Barden left his imprint on the nation and on Congress as Education and Labor chair. By both deed and reputation he was staunchly conservative. "Suspicious of bigness in any form," he distrusted bureaucracy, big government, and "giveaway" programs (Puryear, p. 227), consistently opposing legislation that embodied those characteristics. Holding traditional southern attitudes toward labor, he regarded unions as "inherently evil organizations interfering with free enterprise" (Reeves, p. 57) and supported legislation allowing state "right to work" laws, which were antithetical to unions. His views on states' rights coincided: "The federal government has a job to do, but it must not interfere in the business of state governments" (Reeves, p. 57). The U.S. Supreme Court decision Brown v. Board of Education of Topeka (1954) reinforced his convictions that with federal aid came federal interference, thus leading to charges of bigotry from his detractors. Barden joined nearly one hundred southern congressmen in signing the "Southern Manifesto," a pledge to use all lawful means to reverse the Brown decision. In 1956 he wrote to a constituent, "The action of the Supreme Court has almost frightened me away from any type of Federal assistance to public schools" (Puryear, p. 112). Nevertheless, when such aid was forthcoming, he fought efforts to deny it to schools in states that allowed racial segregation in education, especially since North Carolina was among them. Columnist Drew Pearson cited Barden as "the biggest headache for Democrats in Congress" because he was "sitting directly in the path of new school houses" (Puryear, p. 109). To counter the accusations of racial prejudice, Barden emphasized his record of opposition during his law practice to the Great Tiger Klan, one of eastern North Carolina's "imitators and emulators of the Ku Klux Klan" (Puryear, p. 5).

His views on separation of church and state led to allegations that he was anti-Catholic. His resolute stance against federal aid to private and parochial schools led to a well-publicized dispute in which Francis Cardinal Spellman, archbishop of New York, labeled him "a new apostle of bigotry" (Puryear, p. 83). As chair of Education and Labor, Barden had the ability to block legislation and did so with gusto. Many people thought he used his position to impede progress on important social problems by thwarting all federal aid to education and working to restrain the activities and power of labor unions (Reeves, p. 58).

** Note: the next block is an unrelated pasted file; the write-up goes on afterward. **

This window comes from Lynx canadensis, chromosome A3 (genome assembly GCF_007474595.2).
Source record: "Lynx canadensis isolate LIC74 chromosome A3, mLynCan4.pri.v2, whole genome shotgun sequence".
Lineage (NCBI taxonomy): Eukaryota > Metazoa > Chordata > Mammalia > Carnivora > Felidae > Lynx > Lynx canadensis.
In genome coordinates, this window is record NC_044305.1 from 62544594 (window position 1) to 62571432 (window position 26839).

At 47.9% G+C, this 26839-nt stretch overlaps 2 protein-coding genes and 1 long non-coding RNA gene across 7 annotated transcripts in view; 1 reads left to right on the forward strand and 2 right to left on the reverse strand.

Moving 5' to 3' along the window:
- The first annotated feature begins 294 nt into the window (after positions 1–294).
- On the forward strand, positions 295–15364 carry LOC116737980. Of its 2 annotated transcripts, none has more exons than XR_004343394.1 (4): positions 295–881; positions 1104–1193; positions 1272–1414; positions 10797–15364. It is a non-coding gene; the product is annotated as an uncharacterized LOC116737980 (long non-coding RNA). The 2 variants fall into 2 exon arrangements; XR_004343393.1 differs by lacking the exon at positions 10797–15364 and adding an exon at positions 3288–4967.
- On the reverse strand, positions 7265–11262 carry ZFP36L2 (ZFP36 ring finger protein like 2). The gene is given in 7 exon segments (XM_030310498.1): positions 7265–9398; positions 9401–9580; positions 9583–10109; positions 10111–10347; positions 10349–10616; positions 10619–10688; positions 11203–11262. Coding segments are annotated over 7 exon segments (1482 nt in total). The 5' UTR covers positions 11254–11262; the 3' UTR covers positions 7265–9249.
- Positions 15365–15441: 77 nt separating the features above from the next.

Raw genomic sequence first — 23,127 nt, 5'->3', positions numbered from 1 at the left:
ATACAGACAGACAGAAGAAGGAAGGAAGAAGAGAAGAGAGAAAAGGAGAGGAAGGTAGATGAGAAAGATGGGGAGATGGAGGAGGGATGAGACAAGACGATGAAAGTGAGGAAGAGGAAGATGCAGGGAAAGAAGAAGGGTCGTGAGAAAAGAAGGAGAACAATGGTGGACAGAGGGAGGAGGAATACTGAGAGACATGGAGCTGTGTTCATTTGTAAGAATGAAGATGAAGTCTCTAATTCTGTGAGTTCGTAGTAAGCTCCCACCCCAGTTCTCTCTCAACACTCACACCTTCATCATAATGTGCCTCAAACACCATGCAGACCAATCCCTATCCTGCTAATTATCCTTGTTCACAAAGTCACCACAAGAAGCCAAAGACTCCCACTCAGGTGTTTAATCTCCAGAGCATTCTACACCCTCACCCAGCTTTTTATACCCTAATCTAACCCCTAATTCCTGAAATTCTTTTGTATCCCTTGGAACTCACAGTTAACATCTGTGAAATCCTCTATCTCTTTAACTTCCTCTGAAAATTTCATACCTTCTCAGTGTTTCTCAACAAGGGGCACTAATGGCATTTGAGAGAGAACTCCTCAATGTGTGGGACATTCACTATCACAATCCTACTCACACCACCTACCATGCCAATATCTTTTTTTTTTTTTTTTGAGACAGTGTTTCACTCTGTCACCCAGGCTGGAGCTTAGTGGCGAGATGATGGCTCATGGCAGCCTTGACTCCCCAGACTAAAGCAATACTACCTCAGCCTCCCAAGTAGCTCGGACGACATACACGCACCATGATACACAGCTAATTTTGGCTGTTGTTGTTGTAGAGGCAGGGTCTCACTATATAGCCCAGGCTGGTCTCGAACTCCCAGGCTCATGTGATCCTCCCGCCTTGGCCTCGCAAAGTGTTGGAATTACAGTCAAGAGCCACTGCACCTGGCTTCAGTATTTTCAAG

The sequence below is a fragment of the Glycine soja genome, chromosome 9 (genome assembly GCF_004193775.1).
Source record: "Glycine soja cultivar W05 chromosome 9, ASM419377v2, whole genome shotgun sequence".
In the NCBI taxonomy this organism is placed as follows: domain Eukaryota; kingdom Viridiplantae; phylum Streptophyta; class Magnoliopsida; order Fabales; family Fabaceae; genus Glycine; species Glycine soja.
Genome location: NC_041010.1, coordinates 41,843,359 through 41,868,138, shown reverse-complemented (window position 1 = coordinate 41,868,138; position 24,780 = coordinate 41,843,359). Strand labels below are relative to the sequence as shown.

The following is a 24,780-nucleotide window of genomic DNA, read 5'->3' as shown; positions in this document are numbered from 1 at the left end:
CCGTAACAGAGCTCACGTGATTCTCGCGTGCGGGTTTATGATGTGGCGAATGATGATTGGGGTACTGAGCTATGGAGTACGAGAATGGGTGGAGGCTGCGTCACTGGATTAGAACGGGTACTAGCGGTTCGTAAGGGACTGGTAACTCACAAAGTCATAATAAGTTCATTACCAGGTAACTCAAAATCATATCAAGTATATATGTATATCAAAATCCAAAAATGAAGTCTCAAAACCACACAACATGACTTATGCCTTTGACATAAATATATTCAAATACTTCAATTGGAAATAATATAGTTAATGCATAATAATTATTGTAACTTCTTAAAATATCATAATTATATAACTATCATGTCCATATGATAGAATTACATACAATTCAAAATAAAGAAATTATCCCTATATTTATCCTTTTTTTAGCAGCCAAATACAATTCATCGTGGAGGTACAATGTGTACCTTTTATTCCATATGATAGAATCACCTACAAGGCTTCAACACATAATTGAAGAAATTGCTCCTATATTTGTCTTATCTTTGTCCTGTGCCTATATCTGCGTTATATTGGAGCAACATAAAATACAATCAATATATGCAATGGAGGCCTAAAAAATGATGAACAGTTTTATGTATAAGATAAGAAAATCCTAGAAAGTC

Presiding in an era when committee chairs had few limits on their power, Barden employed a variety of tactics to obstruct. They included calling few committee meetings or hearings, controlling the committee's agenda, refusing to recognize his opponents to speak, stacking hearing witnesses in his favor, declaring the absence of a quorum and adjourning committee meetings to preclude legislative consideration, conspiring with other committee chairs to block legislation if it emerged from committee despite his opposition, controlling staff, failing to appoint certain members to subcommittees, and killing legislation by declining to refer bills to subcommittees or assigning them to hostile subcommittees. Barden's actions precluded most legislation of any national significance from emerging from the committee. With few exceptions, most reported bills either amended previous laws or were narrow in scope and only benefited small groups, such as longshoremen, agricultural workers, or people with particular disabilities (Reeves, p. 49).

In the late 1950s, to counteract Barden's obstructionism, the House leadership stacked the committee with liberal Democrats. They revolted against Barden in 1957 and again in 1959, forcing the adoption of committee rules to make the process more democratic and to weaken the chairmanship. Four significant pieces of legislation soon emerged, including two landmark education bills and two labor bills concerning labor-management reporting and disclosure and welfare and pension benefit plans.

As chair, Barden was instrumental in stopping or delaying legislation that embodied principles contrary to his philosophy of minimal federal involvement. He used the resources of the chairmanship masterfully to bottle up federal aid to education bills and legislation favorable to organized labor. Barden died in New Bern, North Carolina.

Bibliography

Barden's papers are in the Duke University Library, Durham, N.C.

  • Elmer Puryear, Graham A. Barden: Conservative Carolina Congressman (1979), is the most comprehensive source of biographical information.
  • Barden's activities as chair are detailed in Andrée E. Reeves, Congressional Committee Chairmen: Three Who Made an Evolution (1993).
  • An obituary is in the New York Times, 30 Jan. 1967.


American National Biography Online Feb. 2000. Copyright © 2000 American Council of Learned Societies. Published by Oxford University Press.